Professional applications: You know, like Aperture? Gone. Or in the process of being downgraded to work on an iPad. What few professional-level applications remain are in flux, much to the chagrin of their dedicated user base. Seriously, Apple — Whiskey-Tango-Foxtrot? You were once the ONLY hardware and software solution for the creative professional in the visual arts, the science field, the medical field, or in the education field. But now? Your current products are just toys meant for content consumption — not for content creation.
Training and certification: The lack of professional applications now brings up the issue of support training and certification on Apple hardware and software products for IT professionals. Most of the classes and certifications have been killed off, at least for IT support staff that aren’t directly employed by Apple. The only way you can get the deep level of training now is to be an actual Apple employee, then leave Apple (they pay many of their lower-level employees very poorly) and hire on elsewhere. How do I know this? Because that’s exactly the route my current employer took recently; most of our current Mac-oriented staff members were poached from Apple (or one company removed from Apple) specifically for their skill set. Think I’m exaggerating? Check out the official training classes available from Apple. For OS X, there are only two classes — OS X Support Essentials and OS X Server Essentials. That’s it — nothing else. I’ve taken both of those classes and can honestly say that they are good for Tier 1 level (low-level help desk and call desk) IT staff members to attend, but they fall far short for the training needs of Tier 2 or Tier 3 level staff members. Have you seen the list of official Microsoft classes? It numbers in the dozens. I rest my case.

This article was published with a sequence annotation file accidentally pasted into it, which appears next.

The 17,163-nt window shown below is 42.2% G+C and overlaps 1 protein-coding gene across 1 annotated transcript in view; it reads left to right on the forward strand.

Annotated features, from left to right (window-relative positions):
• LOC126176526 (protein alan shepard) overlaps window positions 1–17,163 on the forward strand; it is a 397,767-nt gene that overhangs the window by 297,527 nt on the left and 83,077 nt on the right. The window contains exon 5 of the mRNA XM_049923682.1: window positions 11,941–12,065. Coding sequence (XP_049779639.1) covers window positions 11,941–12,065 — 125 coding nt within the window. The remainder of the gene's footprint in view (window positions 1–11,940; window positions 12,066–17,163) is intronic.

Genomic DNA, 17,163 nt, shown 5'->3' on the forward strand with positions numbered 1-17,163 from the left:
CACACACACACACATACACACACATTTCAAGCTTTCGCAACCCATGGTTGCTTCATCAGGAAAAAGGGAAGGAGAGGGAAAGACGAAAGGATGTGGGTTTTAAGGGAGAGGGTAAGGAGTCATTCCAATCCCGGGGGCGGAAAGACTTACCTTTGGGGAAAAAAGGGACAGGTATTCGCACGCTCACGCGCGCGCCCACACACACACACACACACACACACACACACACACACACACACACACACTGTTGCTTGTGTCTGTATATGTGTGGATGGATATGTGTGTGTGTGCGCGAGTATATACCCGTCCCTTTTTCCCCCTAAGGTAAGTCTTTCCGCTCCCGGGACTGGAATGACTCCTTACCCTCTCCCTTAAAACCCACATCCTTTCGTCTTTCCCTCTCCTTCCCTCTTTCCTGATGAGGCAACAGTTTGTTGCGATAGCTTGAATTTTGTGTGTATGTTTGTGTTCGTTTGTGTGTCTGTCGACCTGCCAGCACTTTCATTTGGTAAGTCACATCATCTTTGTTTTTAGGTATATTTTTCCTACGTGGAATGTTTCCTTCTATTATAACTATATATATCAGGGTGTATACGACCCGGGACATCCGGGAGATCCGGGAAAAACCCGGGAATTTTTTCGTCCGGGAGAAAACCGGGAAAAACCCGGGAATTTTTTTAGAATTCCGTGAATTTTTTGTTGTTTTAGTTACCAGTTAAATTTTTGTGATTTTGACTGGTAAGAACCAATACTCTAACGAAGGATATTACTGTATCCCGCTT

Enterprise support: The lack of training and certification for professional IT staff in turn brings up the issue of Apple enterprise support. Or rather, the lack of it. My employer is fortunate to have access to “official” Apple support in the form of an account manager and a technical engineer, both of which are eager to assist us. But ultimately both of them are of little benefit to our organization as their standard response is to either:
- Tell us to file a bug report for our specific problem (which Apple is notorious throughout the industry for ignoring), or:
- Tell us that Apple is now a consumer-based mobile device company and no longer has the enterprise-level support infrastructure to aid us with our specific issue(s).
Cost: Of course, an overview like this wouldn’t be complete without touching upon cost. Apple has generally been known for being far more costly than the competition. However, there was a time in the mid-2000s when Apple hardware was very cost competitive with similarly configured and spec’ed hardware from the other PC vendors like Dell, HP, and the like. However, those days are long gone. I recently had to replace my wife’s laptop (a five year-old MacBook Pro) and came back to her with a choice — she could have either a new $2,799 MacBook Pro with all the specs she wanted, or a new $899 Toshiba laptop from Costco that had all the same specs as the MacBook Pro, plus a touch screen. Cindy decided the Apple tax simply wasn’t worth it anymore and chose the cheaper Toshiba computer instead.
So there you have it — my personal view detailing why Apple has jumped the shark, backed up with many years of in-the-trenches professional experience.
Thanks, Apple — you’re the best.